Typically, the lowest sea ice extent is reached in the Arctic in mid-September, while the highest is reached in the Antarctic. This time is therefore particularly suitable for taking stock of the past northern summer or southern winter.
Summer balance of Arctic sea ice
The minimum sea ice extent in the Arctic on September 15 was about 4.33 million km², ranking 7th lowest since detailed data collection began in 1979. Even smaller sea ice areas were all measured after 2007 (record year 2012 with 3.27 million km²). Compared to previous years, ice melt in the East Arctic was relatively slow. Experts explain this with the often prevailing low-pressure systems over the Russian part of the Arctic, which caused an above-average ice drift from the Arctic central regions to the East Arctic. This explanation is also supported by the fact that the sea ice in this region has a comparatively higher ice thickness.
Fig. 1: Sea ice concentration in the Arctic compared to normal; Source: Meereisportal
Never before so little sea ice in the Antarctic winter
In February of this year, the lowest sea ice extent ever recorded in Antarctica was recorded at about 2 million km²(see also this blog). In the following austral autumn and winter, this deficit was never made up. Even more, the deviation from the norm or the previous negative record became larger and larger in recent months, with new records being set every month since May. At the peak of sea ice extent in early September, a maximum ice area of 17.16 million km² was recorded. The previous record minimum was undercut by 880,000 km² – more than the combined area of Spain and Germany. The deficit of sea ice cover is particularly large in the Weddell Sea, the Cosmonaut Sea and the Ross Sea.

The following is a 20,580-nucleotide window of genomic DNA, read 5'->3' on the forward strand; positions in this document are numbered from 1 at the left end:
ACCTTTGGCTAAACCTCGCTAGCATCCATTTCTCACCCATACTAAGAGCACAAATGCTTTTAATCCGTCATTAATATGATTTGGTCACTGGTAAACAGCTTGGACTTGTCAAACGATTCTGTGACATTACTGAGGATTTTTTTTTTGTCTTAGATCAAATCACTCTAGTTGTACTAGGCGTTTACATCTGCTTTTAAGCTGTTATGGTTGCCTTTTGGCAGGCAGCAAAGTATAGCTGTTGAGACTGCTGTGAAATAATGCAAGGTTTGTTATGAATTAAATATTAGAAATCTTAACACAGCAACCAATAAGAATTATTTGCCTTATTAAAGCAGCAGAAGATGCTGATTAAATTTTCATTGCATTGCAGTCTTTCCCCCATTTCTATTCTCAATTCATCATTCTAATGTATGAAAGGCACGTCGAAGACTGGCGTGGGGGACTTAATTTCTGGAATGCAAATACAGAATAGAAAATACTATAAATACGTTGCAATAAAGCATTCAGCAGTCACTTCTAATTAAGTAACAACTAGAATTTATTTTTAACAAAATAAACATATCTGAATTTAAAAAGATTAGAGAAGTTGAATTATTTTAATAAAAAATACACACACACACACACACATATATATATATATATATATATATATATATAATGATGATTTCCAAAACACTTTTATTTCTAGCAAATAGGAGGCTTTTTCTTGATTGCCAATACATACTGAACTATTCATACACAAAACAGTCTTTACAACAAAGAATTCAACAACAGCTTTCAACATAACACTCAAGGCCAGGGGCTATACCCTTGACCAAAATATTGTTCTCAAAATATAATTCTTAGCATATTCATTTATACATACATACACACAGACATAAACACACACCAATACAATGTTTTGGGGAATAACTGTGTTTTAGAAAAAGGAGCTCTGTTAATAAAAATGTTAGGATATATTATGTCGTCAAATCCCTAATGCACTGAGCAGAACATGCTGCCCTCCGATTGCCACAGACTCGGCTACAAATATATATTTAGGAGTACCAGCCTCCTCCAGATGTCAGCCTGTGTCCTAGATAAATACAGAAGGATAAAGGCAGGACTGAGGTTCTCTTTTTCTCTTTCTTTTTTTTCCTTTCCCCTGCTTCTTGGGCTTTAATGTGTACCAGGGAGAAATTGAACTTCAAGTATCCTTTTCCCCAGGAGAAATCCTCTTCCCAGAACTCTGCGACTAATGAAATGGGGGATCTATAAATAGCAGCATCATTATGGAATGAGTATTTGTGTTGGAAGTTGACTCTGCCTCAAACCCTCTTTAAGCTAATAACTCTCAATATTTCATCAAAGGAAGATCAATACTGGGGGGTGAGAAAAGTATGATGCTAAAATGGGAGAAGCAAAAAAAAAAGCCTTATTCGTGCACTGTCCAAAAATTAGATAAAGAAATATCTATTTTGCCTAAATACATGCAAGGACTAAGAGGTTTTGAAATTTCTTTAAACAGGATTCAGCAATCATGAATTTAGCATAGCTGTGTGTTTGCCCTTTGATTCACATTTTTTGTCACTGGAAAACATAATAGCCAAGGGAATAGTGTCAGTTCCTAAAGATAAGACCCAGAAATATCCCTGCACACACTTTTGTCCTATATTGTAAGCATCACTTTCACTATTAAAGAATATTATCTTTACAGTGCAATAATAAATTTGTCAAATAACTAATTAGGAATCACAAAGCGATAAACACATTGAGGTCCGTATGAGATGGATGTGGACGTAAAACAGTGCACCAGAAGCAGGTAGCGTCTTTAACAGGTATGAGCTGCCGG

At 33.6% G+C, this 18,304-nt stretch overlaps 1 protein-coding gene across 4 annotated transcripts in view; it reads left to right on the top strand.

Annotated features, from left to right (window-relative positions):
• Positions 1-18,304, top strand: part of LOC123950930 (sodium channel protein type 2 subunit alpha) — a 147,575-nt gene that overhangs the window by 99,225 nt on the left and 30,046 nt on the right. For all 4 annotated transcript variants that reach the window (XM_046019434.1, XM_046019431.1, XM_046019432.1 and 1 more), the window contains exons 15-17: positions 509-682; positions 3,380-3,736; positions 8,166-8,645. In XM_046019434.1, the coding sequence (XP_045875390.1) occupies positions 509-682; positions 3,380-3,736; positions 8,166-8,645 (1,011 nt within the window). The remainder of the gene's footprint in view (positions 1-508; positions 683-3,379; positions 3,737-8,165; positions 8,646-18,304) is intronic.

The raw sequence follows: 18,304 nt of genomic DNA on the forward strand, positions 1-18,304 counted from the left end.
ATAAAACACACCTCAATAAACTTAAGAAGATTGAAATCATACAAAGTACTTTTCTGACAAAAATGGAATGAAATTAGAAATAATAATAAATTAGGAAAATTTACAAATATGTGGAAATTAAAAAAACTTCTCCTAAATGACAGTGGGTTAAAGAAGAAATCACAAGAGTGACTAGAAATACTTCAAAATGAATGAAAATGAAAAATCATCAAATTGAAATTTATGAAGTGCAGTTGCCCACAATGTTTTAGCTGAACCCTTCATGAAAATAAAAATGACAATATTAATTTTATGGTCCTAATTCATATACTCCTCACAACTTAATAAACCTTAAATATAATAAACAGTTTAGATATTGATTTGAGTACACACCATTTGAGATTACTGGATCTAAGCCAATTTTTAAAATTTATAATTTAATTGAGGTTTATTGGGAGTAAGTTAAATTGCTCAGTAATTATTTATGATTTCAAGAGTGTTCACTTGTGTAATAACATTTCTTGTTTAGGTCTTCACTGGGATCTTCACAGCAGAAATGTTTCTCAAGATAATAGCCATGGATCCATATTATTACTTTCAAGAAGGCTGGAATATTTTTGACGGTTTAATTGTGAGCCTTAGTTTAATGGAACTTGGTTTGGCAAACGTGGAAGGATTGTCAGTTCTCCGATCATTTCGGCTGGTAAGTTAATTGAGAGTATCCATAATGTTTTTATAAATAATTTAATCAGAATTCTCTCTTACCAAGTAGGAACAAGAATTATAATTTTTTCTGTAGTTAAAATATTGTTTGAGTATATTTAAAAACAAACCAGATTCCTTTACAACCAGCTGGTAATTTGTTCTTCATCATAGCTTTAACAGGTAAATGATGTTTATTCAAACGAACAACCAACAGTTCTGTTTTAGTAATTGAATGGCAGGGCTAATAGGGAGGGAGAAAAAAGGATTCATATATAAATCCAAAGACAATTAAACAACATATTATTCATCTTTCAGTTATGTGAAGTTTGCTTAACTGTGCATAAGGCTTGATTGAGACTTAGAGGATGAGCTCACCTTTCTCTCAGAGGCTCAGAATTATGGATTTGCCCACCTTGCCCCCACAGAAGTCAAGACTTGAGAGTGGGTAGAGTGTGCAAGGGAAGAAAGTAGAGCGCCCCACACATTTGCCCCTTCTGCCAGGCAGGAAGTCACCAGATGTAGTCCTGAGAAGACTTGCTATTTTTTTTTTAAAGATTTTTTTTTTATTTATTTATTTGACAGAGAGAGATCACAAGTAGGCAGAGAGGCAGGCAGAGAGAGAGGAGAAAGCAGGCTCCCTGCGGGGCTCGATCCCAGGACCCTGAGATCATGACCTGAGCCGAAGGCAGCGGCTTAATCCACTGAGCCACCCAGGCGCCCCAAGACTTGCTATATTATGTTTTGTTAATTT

Fig. 2: Ongoing sea ice extent in Antarctica ; Source: Meereisportal
Even more impressive than the absolute figures are the anomalies, i.e. the difference to the average values. The period 1981 to 2010 is often used as the average in this context. Even if the negative deviation has weakened somewhat in recent weeks, the following graph illustrates the current year as an extreme downward outlier.
Fig. 3: Deviation of sea ice extent in Antarctica compared to the 1981-2010 average.; Source: Zach Labe
Global sea ice extent
In terms of combined sea ice extent, we typically reach the greatest extent in mid-November. This is because the sea ice area in the Arctic initially increases even faster than it melts in the Antarctic. From mid-November, the actual melting season begins in the southern hemisphere. Since Antarctica has significantly larger ice areas than its northern counterpart, the ice area gain in the northern hemisphere can no longer compensate for the decrease in the south. However, the snapshot does not promise much positivity in this regard either. Currently, the combined sea ice areas reach about 21.3 million km², which is about 4 million km² less than the long-term average (about twice the area of Greenland).
Fig. 4: Global sea ice extent compared with previous years; Source: Zach Labe
Based on the current trend, this deficit is not expected to decrease rapidly. We will probably hear about new records soon.
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